NASA returned the space shuttle Discovery to the launch pad Wednesday for the first mission since the Columbia disaster, after replacing the external fuel tank with a new model designed to prevent dangerous ice buildup.
Shuttle managers are aiming for a liftoff as early as July 13.
Discovery's four-mile trek from the assembly building to the launch pad aboard the giant shuttle transporter took more than nine hours. The morning trip was halted several times because of overheated bearings in the transporter, and the speed fell below the usual mile per hour.
"A little bit of deja vu - we've done this before, we're doing it again," vehicle manager Stephanie Stilson said as Discovery crept to the pad.
The shuttle team was disheartened when it had to haul Discovery off the pad last month for more work, but understood it was the right thing to do, Stilson said.
"Today was not quite the excitement of the first time, but still, what a great thrill to be back on track, moving in the right direction, getting ready for launch, getting back out to the pad," she said.
Discovery was transported to the pad in April but removed May 26 after NASA determined that potentially deadly pieces of ice could form over an expansion joint on the external fuel tank after the super-chilled fuel was loaded. Managers decided to install a heater at the joint, located along the feed line for liquid oxygen.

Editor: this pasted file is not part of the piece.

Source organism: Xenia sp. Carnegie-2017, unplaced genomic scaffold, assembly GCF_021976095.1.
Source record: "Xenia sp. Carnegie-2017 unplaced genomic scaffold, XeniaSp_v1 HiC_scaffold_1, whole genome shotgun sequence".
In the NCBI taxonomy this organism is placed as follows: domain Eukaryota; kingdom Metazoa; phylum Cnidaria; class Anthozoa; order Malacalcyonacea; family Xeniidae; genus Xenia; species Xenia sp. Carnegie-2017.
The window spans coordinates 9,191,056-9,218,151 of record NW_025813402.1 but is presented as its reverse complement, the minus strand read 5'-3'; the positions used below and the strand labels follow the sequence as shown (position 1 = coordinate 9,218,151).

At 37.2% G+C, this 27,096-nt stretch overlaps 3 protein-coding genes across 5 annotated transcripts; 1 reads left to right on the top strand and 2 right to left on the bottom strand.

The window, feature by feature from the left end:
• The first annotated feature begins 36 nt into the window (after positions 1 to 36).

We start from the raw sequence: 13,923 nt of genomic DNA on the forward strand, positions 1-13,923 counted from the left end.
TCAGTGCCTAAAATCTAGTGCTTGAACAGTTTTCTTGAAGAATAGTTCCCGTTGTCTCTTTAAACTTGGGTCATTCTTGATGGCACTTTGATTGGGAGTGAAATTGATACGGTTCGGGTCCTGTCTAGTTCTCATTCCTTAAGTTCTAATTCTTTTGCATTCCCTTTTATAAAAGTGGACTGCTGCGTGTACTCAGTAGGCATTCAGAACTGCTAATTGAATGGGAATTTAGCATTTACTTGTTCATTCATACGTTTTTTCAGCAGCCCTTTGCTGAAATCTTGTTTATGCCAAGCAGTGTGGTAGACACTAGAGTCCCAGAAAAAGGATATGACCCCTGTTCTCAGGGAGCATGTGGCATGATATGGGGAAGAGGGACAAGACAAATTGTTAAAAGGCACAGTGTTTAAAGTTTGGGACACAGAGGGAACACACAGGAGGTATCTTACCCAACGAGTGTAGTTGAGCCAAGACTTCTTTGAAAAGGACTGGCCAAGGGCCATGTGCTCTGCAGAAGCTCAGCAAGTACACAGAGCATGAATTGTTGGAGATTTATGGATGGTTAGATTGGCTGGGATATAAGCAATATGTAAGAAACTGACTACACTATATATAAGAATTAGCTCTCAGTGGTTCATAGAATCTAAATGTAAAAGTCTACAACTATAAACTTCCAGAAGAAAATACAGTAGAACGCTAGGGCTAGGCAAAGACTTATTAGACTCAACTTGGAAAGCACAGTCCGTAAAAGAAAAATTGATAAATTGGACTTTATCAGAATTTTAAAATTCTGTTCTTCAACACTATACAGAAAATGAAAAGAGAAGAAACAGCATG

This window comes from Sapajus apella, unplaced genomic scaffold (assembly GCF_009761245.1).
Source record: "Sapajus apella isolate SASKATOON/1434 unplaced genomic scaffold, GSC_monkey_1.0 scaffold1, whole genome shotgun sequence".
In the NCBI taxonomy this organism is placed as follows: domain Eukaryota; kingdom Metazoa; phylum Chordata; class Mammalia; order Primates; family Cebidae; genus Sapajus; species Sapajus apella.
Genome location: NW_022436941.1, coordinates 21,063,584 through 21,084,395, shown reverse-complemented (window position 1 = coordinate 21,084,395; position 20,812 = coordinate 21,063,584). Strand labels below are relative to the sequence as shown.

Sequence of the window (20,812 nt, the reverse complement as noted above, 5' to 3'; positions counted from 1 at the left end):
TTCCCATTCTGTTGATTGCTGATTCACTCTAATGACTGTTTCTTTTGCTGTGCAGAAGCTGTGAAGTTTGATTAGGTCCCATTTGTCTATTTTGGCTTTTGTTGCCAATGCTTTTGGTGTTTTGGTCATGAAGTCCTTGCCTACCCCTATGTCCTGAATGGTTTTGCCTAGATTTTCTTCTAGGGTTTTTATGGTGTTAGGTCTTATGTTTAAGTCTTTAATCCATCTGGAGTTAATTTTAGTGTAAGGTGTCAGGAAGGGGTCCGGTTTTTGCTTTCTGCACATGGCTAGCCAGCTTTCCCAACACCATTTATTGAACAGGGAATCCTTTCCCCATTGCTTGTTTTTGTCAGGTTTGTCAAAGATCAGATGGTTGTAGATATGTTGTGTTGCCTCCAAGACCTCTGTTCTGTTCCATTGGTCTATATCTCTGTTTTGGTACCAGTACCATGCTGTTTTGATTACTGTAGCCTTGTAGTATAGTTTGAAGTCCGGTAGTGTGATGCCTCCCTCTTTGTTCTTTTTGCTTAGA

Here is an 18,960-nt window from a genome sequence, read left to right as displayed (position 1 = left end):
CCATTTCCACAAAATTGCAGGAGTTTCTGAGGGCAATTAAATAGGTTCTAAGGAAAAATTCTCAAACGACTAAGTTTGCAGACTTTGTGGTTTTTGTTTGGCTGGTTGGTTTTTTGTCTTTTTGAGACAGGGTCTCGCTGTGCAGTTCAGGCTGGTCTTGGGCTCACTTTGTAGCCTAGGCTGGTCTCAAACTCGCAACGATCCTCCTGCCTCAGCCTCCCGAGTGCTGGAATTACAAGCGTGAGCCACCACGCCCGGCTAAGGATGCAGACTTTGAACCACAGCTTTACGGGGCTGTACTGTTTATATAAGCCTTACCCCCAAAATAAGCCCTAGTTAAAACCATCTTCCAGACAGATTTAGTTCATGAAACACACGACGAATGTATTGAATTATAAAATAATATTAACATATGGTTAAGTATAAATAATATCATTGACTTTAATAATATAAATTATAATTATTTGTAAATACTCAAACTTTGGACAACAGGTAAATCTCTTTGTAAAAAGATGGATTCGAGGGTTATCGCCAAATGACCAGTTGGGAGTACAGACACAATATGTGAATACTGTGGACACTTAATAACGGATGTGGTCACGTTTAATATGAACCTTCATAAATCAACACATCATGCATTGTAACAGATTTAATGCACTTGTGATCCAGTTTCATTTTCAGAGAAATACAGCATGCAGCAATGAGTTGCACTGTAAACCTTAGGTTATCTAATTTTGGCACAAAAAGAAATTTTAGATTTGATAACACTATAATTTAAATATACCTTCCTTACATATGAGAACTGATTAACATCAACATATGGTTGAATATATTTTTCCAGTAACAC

Falling chunks of ice could be even more menacing than pieces of the fuel tank's insulating foam, which was responsible for Columbia's destruction during re-entry and the deaths of seven astronauts 2 1/2 years ago. Because of their focus on keeping big chunks of foam from coming off the tank during liftoff, engineers did not realize the ice threat until April.
NASA replaced Discovery's fuel tank with one intended for Atlantis on the second post-Columbia flight, because it was quicker to add a heater to the expansion joint on that second tank. Discovery also got the two booster rockets intended for Atlantis.
Stilson said Discovery should now be the safest shuttle to ever fly, with all the other safety modifications made in the wake of the Columbia catastrophe.
NASA is still assessing the potential danger of ice buildup on brackets on the tank. Options for reducing that risk include using infrared lamps at the pad or putting bags over the brackets.
Discovery's 12-day mission to the international space station is considered a test flight because of all the changes.
By Marcia Dunn